In Idaho, hike the Sawtooth Mountains, explore gold mining history in Custer and “Land of the Yankee Fork” State Park, and admire rainbows glowing in misty Mesa Falls.
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Sawtooth National Recreation Area
The Sawtooth Range (part of the Rocky Mountains) are made of the pink granite of the 50-million-year-old Sawtooth batholith. Drive, day hike, and backpack to impressive peaks and pretty wilderness lakes. Park your car/RV at one of the campgrounds, and at sunrise, see peaks of Sawtooth Wilderness reflect beautifully in Little Redfish Lake, Stanley Lake, or Pettit Lake.
Sawtooth Wilderness, managed by the US Forest Service, has some of the best air quality in the lower 48 states (says the US EPA), except when compromised by forest fires, as it was in fall 2020. Two significant fires were within 20 miles, causing some stinging eyes on the first hike to Bridal Veil Falls, but not as bad for the other hikes.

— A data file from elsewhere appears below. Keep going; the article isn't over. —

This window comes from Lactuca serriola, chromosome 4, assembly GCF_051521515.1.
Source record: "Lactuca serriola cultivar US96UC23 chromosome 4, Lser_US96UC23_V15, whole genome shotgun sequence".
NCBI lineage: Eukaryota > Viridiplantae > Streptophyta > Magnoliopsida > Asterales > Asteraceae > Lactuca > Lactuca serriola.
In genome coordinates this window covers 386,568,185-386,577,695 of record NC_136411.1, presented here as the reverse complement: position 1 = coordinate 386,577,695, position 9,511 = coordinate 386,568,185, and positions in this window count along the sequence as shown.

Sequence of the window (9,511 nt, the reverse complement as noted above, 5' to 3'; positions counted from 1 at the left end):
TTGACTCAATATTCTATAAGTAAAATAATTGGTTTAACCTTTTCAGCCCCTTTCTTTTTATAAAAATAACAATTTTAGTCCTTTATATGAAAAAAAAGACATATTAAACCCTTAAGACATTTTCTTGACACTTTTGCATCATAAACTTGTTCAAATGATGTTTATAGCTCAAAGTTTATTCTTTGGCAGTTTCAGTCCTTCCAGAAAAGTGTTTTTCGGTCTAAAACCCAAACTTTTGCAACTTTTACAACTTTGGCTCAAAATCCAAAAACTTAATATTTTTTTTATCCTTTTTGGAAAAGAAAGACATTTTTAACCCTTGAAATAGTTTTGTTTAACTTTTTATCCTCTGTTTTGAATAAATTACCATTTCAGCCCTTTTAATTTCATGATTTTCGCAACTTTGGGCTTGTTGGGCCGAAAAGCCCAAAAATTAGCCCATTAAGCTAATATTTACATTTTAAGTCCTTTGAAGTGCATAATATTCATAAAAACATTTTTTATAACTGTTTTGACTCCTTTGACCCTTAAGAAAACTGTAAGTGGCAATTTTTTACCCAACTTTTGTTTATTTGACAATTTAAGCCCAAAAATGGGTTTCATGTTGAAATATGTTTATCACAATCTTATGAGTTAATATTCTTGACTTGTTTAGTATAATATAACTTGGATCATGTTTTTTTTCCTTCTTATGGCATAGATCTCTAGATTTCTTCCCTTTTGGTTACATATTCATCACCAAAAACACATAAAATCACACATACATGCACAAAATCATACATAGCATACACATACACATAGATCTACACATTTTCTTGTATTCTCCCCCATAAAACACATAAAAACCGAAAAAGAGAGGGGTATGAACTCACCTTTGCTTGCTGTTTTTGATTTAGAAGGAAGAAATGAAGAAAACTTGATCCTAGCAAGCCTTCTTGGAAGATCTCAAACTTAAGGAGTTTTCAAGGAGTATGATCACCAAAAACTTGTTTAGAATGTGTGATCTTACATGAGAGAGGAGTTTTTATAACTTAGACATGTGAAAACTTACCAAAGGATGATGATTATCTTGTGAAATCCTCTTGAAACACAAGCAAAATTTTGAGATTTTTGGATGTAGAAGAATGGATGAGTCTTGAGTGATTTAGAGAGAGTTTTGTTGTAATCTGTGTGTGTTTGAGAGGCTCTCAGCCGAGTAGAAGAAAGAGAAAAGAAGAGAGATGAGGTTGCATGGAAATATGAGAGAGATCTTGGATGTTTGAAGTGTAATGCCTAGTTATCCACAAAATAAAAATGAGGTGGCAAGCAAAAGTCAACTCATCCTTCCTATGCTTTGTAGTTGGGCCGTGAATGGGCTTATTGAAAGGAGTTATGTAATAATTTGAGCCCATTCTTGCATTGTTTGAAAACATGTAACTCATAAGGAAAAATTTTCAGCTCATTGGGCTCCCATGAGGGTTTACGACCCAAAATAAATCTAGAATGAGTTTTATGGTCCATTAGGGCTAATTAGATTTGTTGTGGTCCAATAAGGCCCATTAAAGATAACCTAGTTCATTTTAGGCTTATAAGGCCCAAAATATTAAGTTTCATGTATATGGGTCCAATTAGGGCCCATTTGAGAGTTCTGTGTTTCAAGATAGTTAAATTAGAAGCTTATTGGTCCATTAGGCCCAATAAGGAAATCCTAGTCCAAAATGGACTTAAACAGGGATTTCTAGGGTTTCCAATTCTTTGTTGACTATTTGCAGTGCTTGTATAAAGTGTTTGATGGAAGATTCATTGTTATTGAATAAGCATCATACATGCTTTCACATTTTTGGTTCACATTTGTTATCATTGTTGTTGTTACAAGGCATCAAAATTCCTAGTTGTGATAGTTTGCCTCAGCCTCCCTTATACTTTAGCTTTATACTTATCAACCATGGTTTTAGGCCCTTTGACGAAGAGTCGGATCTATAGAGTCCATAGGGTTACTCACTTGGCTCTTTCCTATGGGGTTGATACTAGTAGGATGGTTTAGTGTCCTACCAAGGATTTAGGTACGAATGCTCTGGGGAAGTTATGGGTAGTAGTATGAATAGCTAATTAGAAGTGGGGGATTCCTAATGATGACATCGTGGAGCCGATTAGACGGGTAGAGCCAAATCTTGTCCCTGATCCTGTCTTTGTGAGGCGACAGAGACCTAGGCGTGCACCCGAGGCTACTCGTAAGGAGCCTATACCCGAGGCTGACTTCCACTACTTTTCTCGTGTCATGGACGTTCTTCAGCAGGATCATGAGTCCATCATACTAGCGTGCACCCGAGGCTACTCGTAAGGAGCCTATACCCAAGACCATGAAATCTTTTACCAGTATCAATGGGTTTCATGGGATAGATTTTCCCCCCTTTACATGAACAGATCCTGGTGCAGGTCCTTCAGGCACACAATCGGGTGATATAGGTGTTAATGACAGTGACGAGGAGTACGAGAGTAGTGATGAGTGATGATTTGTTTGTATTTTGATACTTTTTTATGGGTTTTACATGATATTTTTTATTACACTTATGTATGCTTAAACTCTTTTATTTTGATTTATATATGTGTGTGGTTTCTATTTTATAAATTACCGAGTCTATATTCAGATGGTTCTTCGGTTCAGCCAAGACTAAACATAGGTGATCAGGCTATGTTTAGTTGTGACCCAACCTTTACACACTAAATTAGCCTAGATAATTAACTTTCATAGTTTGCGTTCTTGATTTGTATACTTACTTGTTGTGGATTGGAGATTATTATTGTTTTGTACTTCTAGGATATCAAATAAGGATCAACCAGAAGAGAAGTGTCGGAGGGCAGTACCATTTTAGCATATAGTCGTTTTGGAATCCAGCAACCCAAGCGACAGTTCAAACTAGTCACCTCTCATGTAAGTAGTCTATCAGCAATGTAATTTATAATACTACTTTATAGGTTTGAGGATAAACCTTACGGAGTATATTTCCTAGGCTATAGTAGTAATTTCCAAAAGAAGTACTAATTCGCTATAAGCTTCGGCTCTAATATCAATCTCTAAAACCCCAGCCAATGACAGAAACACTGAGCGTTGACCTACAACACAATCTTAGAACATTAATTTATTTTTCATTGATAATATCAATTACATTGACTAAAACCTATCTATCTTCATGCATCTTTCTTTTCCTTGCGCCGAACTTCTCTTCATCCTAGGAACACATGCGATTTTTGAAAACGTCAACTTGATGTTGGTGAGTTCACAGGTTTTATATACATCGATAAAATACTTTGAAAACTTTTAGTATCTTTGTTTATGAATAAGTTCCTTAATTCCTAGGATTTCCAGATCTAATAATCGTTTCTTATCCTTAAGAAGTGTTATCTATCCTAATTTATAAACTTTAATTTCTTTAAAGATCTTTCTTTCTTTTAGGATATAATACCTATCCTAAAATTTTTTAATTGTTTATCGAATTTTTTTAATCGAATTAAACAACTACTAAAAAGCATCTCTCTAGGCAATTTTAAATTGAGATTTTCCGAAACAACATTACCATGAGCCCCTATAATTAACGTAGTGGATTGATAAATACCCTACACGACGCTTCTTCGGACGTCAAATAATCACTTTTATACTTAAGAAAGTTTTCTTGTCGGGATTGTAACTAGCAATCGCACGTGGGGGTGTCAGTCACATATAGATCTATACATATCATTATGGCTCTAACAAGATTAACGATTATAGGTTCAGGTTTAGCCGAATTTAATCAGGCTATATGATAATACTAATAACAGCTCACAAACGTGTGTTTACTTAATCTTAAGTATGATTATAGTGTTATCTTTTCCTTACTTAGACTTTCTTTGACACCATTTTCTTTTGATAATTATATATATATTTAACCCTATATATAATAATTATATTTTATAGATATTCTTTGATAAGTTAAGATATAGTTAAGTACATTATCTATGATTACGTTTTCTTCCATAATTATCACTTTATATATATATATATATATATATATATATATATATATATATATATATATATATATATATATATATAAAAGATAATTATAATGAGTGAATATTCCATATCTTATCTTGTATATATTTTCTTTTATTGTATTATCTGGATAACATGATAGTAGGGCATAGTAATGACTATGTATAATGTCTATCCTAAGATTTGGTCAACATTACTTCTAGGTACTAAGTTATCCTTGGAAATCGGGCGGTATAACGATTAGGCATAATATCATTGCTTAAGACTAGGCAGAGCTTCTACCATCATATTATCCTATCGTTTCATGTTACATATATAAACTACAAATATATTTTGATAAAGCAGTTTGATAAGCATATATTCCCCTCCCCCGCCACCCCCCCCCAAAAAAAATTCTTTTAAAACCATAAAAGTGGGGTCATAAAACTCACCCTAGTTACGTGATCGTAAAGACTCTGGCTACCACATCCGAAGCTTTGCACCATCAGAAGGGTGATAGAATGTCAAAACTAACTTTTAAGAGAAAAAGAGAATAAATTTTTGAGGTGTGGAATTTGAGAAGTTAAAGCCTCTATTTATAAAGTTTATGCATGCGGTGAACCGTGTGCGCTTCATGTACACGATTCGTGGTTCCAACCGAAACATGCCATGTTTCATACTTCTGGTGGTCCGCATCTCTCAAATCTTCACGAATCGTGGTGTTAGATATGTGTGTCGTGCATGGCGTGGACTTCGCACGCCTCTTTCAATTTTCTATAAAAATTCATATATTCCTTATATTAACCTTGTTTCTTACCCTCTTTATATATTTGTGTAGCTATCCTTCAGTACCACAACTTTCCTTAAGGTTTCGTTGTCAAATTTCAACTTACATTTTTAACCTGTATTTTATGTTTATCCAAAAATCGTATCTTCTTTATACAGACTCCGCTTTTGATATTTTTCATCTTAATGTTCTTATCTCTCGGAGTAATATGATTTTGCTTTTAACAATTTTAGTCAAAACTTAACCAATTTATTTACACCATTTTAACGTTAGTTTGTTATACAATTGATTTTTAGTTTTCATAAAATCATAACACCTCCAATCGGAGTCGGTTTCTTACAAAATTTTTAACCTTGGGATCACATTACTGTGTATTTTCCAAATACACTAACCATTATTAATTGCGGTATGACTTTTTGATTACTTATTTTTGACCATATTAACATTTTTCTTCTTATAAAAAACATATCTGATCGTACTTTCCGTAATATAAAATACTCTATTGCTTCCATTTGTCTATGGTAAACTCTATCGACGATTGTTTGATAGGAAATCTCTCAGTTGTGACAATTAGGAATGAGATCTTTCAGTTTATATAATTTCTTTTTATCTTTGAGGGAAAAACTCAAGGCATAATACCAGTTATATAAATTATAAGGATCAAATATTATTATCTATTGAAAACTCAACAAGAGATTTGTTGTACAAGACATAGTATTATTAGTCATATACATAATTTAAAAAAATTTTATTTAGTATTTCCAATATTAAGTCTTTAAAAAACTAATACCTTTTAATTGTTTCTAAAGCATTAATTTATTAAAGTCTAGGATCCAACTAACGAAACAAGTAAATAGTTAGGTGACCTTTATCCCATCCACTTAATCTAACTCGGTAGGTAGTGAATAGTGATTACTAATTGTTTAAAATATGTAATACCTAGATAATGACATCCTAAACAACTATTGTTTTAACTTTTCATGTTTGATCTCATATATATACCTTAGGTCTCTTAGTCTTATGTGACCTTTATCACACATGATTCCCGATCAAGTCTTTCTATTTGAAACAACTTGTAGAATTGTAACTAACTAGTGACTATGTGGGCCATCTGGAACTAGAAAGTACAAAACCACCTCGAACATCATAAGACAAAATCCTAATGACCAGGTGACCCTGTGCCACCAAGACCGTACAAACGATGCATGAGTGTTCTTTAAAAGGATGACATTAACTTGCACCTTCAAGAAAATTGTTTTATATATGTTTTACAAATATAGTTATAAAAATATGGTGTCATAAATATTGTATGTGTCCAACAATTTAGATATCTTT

In addition to the hikes we did below, the Sawtooths offers much more to bring us back for a third visit, such as day hiking to 1) Sawtooth Lake; 2) Marshall Ridgeline; 3) Washington Lake Trail, in the White Cloud Mountains, with optional backpack to Chamberlain Basin.
Backpack or day hike 11.8 miles round trip to Baron Lakes viewpoint: From Redfish Lake Lodge (redfishlake.com) take the earliest boat in the morning to Redfish Lake Inlet Transfer Camp, riding about 10 minutes. Hike 3.2 miles then turn right at the fork and begin climbing. At 4.2 miles see Alpine Lake, then switchback past three smaller lakes. At 5.9 miles, see the breathtaking view of Baron Lakes (Upper, Baron, and Little) and jagged points along the ridge of Warbonnet Peak (10,210 feet elevation). Optionally descend past the Upper Lake to reach the shore of Baron Lake at 7.9 miles one way.
Stanley Lake Trail to Lady Face and Bridal Veil Falls
Inspired by what turned out to be inaccurate descriptions on some blogs, we hiked Stanley Lake Trail to Lady Face Falls and Bridal Veil Falls. Beautiful morning mountain reflections in Stanley Lake were the highlight of our day. But reaching both falls turned out to be harder than expected: 9.1 miles round trip with 1000 feet gain (measured with GPS and altimeter). The main trail is wide and easy through pleasant scenery, even bikeable. But the side trips necessary to actually view each falls requires scrambling with steep exposure on slippery, loose rocks (not recommended for children). By consulting a GPS map, I was able to find and follow the poorly-marked side trail straight up 400 vertical feet to Bridal Veil Falls; but Carol turned back as the trail severely steepened, and a later group got lost and also turned back.